Many senior club members are preoccupied with their own problems and have lost interest in attracting new members. One was even heard to snort from his deep chair in the members’ bar that riff-raff like would-be members B— and U— would be better off with Mr Big. “Let him sort them out.” Despite these discouraging signals you work on the seniors to keep the membership doors open. And you keep trying to persuade the wannabes to press their claims as persuasively as possible, almost in spite of themselves.

But suddenly one neighbour you were trying to sneak past the ethics committee gets involved in a dismaying spectacle of street violence, which convinces most of your club members that he is totally unworthy of a place in their midst. Even after that you don’t give up, but wipe the egg from your face and organise a very attractive rehabilitation package for him in exchange for a show of penitence. But he treats the offer you made on behalf of your club with public contempt and, to make matters worse, publicly abuses your club’s hard-working CEO in highly colourful language. You strongly suspect that Mr Big’s emissaries have nobbled him.

Then your other nearest neighbour also makes fresh trouble. Despite some increasingly visible peccadillos in his own life, he had been buttering up your senior members quite skilfully. You have done all you could to strengthen his commitment to your club’s values. But he seems to have a split personality. While one half of him seems genuinely to want to become a member, his behaviour at home suggests exactly the opposite and risks his being imminently blackballed. And you know that he is also talking with the Eurasian Club about joining them.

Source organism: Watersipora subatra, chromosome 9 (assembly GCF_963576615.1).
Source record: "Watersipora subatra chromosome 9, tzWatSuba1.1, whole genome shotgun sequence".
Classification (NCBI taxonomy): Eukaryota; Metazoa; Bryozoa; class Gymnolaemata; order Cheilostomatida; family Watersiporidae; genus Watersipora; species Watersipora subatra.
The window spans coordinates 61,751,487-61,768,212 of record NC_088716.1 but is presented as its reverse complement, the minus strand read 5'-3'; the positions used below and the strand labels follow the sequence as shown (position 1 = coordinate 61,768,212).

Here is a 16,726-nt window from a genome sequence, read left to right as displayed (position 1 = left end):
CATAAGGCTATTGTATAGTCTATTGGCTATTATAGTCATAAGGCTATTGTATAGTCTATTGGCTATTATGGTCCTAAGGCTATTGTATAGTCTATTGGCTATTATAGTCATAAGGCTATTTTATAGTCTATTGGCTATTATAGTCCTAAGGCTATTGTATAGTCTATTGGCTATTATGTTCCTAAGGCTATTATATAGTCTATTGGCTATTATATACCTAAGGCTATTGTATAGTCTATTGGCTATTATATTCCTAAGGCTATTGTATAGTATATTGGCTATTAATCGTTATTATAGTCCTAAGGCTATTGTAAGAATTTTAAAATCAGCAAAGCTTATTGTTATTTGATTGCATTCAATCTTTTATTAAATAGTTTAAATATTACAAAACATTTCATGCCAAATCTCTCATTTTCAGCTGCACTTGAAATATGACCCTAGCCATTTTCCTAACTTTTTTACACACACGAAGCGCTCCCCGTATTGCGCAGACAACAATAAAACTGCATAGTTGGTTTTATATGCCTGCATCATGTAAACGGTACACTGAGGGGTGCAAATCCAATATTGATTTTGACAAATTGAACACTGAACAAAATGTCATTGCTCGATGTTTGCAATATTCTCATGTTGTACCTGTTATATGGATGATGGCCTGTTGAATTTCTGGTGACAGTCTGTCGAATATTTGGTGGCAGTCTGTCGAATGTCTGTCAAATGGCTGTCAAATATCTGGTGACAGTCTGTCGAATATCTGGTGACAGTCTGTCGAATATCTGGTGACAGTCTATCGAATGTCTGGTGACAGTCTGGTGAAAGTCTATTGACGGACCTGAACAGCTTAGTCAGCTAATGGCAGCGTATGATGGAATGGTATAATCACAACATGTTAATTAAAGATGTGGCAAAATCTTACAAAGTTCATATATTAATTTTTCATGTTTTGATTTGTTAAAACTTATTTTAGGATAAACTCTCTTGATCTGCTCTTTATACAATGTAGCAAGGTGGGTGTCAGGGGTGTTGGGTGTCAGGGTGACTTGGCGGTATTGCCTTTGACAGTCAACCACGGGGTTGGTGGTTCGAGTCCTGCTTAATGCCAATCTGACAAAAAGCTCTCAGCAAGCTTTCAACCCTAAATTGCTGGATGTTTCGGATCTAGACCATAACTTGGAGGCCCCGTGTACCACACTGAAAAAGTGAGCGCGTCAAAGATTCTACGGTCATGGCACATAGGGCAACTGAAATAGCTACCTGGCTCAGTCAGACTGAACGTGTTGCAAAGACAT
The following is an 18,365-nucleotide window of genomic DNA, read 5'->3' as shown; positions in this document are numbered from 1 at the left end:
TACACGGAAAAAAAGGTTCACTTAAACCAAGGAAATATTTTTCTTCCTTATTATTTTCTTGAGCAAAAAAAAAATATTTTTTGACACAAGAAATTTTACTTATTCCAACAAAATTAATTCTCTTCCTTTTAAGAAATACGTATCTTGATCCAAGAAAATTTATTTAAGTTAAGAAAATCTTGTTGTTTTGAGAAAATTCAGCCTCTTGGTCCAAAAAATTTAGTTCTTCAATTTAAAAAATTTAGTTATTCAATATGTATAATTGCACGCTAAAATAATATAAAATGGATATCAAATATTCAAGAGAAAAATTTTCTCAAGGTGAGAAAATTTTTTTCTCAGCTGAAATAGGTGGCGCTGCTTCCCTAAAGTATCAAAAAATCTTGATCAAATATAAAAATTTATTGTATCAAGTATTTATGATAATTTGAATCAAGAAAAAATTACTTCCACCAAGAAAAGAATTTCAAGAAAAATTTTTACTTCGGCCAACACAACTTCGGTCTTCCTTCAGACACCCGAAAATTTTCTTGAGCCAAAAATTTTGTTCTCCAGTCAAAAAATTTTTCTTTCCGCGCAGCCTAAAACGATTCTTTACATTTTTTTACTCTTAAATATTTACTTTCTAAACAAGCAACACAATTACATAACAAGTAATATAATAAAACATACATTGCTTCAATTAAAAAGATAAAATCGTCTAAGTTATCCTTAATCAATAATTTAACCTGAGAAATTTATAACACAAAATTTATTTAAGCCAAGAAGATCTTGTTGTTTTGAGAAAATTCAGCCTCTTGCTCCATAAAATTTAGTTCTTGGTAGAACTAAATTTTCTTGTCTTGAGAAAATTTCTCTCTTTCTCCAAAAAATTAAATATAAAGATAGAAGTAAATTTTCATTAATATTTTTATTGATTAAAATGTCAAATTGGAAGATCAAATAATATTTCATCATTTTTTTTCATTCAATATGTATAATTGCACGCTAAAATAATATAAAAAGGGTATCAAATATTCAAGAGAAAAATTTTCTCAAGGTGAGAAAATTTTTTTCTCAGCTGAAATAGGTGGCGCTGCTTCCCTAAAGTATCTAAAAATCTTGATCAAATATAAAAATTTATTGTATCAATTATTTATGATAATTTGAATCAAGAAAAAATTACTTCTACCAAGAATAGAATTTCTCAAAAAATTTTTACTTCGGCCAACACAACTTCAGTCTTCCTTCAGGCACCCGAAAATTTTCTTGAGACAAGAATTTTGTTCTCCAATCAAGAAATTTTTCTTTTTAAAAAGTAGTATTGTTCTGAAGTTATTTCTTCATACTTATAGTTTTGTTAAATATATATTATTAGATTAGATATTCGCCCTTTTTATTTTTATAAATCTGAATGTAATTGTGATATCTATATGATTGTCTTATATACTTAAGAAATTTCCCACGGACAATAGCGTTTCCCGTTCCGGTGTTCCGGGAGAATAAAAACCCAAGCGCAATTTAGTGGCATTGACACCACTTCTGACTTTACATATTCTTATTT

Suddenly he too becomes involved in nasty public violence against a business rival who evokes strong sympathy among your club members. You beg him to desist, fearing that your colleagues will recall reports of similar behaviour by him earlier in his career. Despite everything, you keep meeting with him, imploring him not to sink his chances of club membership and all the respectability and business advantages that could provide. You desperately want him to be given the nod by the club’s management committee before your term as president expires. And you still have the support of the club’s external liaison manager, despite her doubts about his suitability.

As that date approaches, you feel more and more desperate. You have nightmares he will suddenly appear on TV with Mr Big vowing his total commitment to the Eurasian Club. Or that one of your fellow club members will tell you in quite explicit terms that regardless of what your neighbour finally decides, they will veto him anyway.

But your biggest worry is the most senior and influential member of your association, by tradition the CEO of the most powerful company in the region, a position currently held for the first time by a woman – and from the other side of the tracks, which raised quite a few eyebrows at the time. She’s a brilliant negotiator and can work a committee room far better than any of her male detractors. You’ve cultivated close links with her and have a healthy respect for her company. But you feel very strongly that because of some unhappy episodes in the company’s history, on key issues affecting regional business confidence she’s got the wrong end of the stick. Finally you summon up your courage, and during a visit to her head office, launch a carefully calibrated but sharp critique of her whole approach. And now you’re anxiously awaiting the outcome of this risky manoeuvre.


SPARE a thought for Premier Donald Tusk, President Bronislaw Komorowski and Foreign Minister Radek Sikorski. They don’t have an easy life. And yet, despite all the troubles they are grappling with, reportedly not always in perfect unison, they are still getting a pretty good press abroad, as well as the usual bucketing at home from their domestic opponents. They must be doing something right. •

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Photo: Nic Maclellan

Photo: Nic Maclellan